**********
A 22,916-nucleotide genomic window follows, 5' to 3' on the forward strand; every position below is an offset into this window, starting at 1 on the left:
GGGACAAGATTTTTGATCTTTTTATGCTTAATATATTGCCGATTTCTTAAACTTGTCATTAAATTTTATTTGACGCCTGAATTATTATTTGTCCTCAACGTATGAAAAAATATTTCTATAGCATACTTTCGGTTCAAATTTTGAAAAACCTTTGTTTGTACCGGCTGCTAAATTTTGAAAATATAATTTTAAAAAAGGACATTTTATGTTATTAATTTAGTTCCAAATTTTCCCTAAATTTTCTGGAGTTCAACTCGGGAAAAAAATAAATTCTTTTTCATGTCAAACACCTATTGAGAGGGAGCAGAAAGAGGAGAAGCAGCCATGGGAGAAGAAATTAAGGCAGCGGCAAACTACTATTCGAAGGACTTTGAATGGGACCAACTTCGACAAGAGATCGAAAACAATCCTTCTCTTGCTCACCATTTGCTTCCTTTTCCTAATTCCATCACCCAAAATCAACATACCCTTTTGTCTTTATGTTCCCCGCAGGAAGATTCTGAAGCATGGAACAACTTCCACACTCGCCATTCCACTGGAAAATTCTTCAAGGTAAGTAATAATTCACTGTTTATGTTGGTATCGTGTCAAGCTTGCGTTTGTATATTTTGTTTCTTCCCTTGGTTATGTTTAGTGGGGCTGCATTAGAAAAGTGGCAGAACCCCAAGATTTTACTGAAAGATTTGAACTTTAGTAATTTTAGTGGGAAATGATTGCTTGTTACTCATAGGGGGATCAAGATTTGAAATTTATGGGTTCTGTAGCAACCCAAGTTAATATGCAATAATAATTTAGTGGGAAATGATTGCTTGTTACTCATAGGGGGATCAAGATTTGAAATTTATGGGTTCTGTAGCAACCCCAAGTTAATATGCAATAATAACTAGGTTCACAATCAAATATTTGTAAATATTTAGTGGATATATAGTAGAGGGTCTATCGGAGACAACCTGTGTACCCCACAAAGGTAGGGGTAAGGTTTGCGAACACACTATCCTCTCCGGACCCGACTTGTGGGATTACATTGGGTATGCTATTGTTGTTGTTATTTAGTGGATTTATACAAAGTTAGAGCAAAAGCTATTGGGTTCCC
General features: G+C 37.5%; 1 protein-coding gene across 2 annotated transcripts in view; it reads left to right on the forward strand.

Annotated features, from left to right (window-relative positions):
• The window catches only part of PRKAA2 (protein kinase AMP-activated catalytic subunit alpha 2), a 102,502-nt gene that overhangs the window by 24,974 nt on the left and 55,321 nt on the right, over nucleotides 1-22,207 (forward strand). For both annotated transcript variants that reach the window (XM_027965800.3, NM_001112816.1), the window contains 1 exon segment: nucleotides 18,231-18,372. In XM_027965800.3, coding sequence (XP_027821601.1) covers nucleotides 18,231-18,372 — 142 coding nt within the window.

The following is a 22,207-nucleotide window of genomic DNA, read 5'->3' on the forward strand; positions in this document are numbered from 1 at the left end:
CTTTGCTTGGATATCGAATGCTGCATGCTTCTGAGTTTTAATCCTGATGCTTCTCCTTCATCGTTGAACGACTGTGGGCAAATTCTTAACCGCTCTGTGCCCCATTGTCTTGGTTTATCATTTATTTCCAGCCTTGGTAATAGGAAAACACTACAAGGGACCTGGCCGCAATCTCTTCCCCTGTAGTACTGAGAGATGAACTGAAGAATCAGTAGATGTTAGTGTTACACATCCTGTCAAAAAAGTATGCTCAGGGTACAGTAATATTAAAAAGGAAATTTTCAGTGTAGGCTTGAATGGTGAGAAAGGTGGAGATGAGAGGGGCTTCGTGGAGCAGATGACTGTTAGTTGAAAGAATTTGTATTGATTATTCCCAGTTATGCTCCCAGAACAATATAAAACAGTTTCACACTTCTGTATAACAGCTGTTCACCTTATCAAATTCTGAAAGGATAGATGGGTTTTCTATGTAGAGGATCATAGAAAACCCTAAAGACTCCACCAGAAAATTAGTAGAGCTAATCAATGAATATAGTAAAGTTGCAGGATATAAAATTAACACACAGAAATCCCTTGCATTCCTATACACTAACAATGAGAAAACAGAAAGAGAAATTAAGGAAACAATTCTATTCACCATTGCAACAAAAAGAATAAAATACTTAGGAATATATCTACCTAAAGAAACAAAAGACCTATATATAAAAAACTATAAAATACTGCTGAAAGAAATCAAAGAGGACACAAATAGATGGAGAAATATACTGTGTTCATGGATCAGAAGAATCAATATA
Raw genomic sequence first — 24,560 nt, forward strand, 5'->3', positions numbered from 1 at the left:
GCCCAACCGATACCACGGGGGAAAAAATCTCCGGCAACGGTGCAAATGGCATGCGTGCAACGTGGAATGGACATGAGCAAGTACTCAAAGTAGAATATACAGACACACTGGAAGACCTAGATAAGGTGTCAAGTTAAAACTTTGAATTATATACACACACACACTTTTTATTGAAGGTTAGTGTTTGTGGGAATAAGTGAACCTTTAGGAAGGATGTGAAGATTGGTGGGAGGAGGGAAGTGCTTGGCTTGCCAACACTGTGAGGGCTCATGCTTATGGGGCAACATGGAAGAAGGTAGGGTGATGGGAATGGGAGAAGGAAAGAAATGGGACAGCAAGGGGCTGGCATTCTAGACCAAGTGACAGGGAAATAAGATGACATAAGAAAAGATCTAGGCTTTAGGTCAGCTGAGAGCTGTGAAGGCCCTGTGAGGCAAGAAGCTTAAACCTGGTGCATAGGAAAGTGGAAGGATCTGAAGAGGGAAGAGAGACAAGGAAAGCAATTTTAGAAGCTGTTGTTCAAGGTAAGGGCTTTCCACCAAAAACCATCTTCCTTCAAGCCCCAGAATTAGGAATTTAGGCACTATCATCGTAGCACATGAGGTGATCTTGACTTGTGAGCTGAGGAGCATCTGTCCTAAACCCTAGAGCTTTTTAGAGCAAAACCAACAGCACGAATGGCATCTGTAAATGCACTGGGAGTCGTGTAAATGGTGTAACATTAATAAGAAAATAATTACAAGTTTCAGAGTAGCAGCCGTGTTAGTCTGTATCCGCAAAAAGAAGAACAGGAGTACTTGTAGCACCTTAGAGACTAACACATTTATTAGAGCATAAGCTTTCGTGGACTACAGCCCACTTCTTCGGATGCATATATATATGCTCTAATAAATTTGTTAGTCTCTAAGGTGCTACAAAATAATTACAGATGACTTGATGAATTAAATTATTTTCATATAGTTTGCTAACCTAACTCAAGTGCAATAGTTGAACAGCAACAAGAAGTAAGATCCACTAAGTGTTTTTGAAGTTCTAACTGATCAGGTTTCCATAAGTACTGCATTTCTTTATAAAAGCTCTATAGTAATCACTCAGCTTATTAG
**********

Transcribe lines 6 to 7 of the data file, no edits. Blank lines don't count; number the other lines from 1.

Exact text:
The following is a 22,207-nucleotide window of genomic DNA, read 5'->3' on the forward strand; positions in this document are numbered from 1 at the left end:
CTTTGCTTGGATATCGAATGCTGCATGCTTCTGAGTTTTAATCCTGATGCTTCTCCTTCATCGTTGAACGACTGTGGGCAAATTCTTAACCGCTCTGTGCCCCATTGTCTTGGTTTATCATTTATTTCCAGCCTTGGTAATAGGAAAACACTACAAGGGACCTGGCCGCAATCTCTTCCCCTGTAGTACTGAGAGATGAACTGAAGAATCAGTAGATGTTAGTGTTACACATCCTGTCAAAAAAGTATGCTCAGGGTACAGTAATATTAAAAAGGAAATTTTCAGTGTAGGCTTGAATGGTGAGAAAGGTGGAGATGAGAGGGGCTTCGTGGAGCAGATGACTGTTAGTTGAAAGAATTTGTATTGATTATTCCCAGTTATGCTCCCAGAACAATATAAAACAGTTTCACACTTCTGTATAACAGCTGTTCACCTTATCAAATTCTGAAAGGATAGATGGGTTTTCTATGTAGAGGATCATAGAAAACCCTAAAGACTCCACCAGAAAATTAGTAGAGCTAATCAATGAATATAGTAAAGTTGCAGGATATAAAATTAACACACAGAAATCCCTTGCATTCCTATACACTAACAATGAGAAAACAGAAAGAGAAATTAAGGAAACAATTCTATTCACCATTGCAACAAAAAGAATAAAATACTTAGGAATATATCTACCTAAAGAAACAAAAGACCTATATATAAAAAACTATAAAATACTGCTGAAAGAAATCAAAGAGGACACAAATAGATGGAGAAATATACTGTGTTCATGGATCAGAAGAATCAATATA